The Puzzling Puzzle of HR and HRO

Have you ever had a thought that was hard to express, been at a loss for words to explain something?

Sometimes I find it is helpful to first express what I can and then build piece by piece over time until I arrive at a complete construct, kind of like building a jigsaw puzzle without the picture on box.

Here are a few of the HR and HRO puzzle pieces I am trying to fit together:  

• The increasing use of HR point solutions in an intended “best of breed” mix

• The changing role of a primary multi-process vendor

• The impact platform BPO will have on the market and HR

• The role of business analytics and HR analytics

• Finding the optimum shared services balance of insourced and outsourced services

• The danger in divergent paths for HR services delivery that “free up HR generalists to do more strategic work”

• How to move up the value chain from improving operating expenses to improving the business

• The impact of cost-driven short-term investment decisions on long-term HR transformation

To be a strategic business partner, HR itself must have two strategies. The first is a strategy for how it  will create business impact, which may include initiatives to increase revenues and maximize the total cost of labor. The second is a strategy that answers how HR should be organized, and what capabilities, tools and technologies it needs to deliver results to the business.

One of the advantages of long-term strategies for HR is that they can be guiding frameworks – even when there are delays and needs for modifications due to business and economic realities – without losing sight of the final picture.

In January I introduced the concept of the HR services portfolio manager and the services delivery architect. It is the role of the services delivery architect to build out the service delivery model ensuring it is all seamlessly integrated, managed and provides the required service quality, cost and performance. The implication is that the service delivery model has been developed with both the HR operational and business impact strategies in mind.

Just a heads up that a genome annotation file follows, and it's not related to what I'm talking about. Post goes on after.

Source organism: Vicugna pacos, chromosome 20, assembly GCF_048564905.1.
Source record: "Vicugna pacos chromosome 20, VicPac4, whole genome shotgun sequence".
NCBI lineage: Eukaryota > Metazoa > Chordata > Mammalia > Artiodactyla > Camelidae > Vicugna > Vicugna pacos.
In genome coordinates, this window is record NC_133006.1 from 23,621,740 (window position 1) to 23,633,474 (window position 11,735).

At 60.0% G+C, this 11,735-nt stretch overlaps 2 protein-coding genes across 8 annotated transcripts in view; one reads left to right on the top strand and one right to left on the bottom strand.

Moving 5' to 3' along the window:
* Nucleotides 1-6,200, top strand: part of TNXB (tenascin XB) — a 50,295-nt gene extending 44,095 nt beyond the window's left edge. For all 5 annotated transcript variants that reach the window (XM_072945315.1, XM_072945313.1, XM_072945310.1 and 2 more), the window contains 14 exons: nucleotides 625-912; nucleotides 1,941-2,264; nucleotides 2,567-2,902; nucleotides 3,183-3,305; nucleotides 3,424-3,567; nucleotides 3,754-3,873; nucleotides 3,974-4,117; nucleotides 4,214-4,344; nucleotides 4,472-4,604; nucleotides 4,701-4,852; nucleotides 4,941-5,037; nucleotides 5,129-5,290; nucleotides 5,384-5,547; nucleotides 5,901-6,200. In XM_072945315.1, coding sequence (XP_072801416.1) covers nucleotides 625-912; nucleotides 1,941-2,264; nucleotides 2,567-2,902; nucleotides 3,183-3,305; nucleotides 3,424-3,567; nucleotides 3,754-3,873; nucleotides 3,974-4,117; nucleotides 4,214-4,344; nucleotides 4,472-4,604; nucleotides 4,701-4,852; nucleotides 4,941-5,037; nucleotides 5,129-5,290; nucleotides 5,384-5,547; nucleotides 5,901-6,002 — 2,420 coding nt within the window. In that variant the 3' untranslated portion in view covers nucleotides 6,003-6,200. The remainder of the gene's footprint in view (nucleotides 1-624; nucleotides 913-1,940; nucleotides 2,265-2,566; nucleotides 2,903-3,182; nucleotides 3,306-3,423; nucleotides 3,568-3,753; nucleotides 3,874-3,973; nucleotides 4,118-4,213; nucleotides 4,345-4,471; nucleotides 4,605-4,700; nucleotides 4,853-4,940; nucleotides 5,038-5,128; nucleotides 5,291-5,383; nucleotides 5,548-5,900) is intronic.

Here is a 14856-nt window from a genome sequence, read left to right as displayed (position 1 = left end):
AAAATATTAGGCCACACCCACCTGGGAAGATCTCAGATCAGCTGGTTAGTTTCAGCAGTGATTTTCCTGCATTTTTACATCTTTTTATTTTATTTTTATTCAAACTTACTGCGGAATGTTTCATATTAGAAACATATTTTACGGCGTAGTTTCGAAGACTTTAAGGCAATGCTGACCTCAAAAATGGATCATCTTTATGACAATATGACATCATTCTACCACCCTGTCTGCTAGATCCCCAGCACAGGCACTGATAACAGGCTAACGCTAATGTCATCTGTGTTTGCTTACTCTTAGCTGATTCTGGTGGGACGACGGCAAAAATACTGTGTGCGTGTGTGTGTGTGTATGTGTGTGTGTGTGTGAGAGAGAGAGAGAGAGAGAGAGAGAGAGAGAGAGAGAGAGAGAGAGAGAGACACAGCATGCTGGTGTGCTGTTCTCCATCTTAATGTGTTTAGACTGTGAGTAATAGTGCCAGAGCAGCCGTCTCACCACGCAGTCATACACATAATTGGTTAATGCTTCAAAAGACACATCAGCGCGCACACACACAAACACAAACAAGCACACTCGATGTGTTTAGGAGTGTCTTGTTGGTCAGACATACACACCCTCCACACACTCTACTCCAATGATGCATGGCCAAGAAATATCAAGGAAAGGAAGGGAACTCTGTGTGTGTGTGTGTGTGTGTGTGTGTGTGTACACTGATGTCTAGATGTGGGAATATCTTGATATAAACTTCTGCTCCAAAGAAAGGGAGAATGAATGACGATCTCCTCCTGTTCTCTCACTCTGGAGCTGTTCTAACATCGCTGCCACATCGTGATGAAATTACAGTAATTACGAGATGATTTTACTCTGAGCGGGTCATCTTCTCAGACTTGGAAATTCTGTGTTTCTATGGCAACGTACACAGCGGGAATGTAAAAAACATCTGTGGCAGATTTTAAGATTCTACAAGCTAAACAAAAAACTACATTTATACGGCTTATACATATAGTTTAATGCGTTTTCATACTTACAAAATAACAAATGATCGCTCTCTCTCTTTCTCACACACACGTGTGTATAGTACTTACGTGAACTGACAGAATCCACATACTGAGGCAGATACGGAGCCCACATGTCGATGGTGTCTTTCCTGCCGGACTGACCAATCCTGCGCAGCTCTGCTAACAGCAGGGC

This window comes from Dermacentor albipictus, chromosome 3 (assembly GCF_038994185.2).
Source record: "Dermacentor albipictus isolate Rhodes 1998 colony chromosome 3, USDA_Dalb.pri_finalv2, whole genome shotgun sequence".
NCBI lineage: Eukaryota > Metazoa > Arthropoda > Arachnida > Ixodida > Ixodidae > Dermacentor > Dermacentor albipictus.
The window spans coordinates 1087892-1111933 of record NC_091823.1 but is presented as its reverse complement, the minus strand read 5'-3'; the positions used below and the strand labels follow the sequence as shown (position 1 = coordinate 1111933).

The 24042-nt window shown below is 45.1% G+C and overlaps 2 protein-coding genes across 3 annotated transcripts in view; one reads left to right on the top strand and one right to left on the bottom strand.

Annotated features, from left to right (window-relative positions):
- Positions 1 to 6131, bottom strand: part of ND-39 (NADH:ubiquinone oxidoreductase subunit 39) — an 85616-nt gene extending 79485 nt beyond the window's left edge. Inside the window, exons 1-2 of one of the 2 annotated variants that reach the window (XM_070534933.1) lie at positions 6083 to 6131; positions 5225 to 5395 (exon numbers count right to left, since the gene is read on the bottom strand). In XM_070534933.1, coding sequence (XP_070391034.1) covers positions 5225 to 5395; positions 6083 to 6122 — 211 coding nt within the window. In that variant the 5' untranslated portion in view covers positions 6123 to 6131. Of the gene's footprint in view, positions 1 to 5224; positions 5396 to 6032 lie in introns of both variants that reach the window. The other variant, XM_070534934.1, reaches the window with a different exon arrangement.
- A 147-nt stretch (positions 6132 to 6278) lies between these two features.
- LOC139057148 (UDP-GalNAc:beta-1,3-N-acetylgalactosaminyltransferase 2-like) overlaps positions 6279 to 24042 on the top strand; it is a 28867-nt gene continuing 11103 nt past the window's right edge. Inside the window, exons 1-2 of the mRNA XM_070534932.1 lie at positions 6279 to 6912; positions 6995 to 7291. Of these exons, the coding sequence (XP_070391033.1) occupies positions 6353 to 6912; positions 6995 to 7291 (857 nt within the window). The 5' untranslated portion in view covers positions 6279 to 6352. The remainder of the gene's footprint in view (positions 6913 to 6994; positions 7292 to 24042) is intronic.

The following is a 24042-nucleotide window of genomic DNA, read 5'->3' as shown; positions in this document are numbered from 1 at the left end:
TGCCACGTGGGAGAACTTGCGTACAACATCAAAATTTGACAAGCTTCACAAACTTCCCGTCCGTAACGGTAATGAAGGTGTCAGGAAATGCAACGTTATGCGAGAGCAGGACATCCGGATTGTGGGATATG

I was just scanning the 2009-2010 edition of Cedar Crestone HR Systems Survey, and it triggered a puzzle connection for me.  Survey respondents, seventy-four percent of which were from HR, were asked where they were spending at least twenty-five percent of their time and budget. Ranking high on both elements were business process improvements, talent management processes, and employee and manager self services. More time than budget was spent on HR systems strategy and business intelligence/workforce metrics. And even less time and budget were allotted to systems upgrades.

How targeted can you be in improving business and talent management processes if the underlying systems capabilities are not present, fully integrated and unfunded?  If there is a full architected HR systems plan, then a detour driven by the economy can be accommodated and interim plans based on existing capabilities. If there is not a plan, then short- term plans and decisions may be building a puzzle with key pieces missing. Do you have all your key puzzle pieces laid out on your planning table?

Linda Merritt, Research Director, HRO, NelsonHall

Explore posts in the same categories: hr outsourcing, hr outsourcing research, hro, HRO providers, hro research, multi-process hro, nelsonhall

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One Comment on “The Puzzling Puzzle of HR and HRO”

  1. Allen Hoon Says:

    A couple of points in this post deserve comment.

    You accurately reinforce that “To be a strategic business partner, HR itself must have two strategies. The first is a strategy for how it will create business impact, which may include initiatives to increase revenues and maximize the total cost of labor. …”.

    The challenge HR and the HRO industry continues to face is that the accountability of the business benefit achieved from HR transformation initiatives is rarely allocated to or underwritten by business operations units. Accordingly, HR ends up having to justify the entire business case for HR transformational objectives.

    A strong set of business analytic metrics and tools is the first step in breaking through this wall. With the right analytics in place, responsibility for benefits realization can be assigned to the business operating unit(s) that derive benefit from the transformational initiatives. Of course, this assumes that the C-suite will agree to investment and benefits realization allocations to the operating units.

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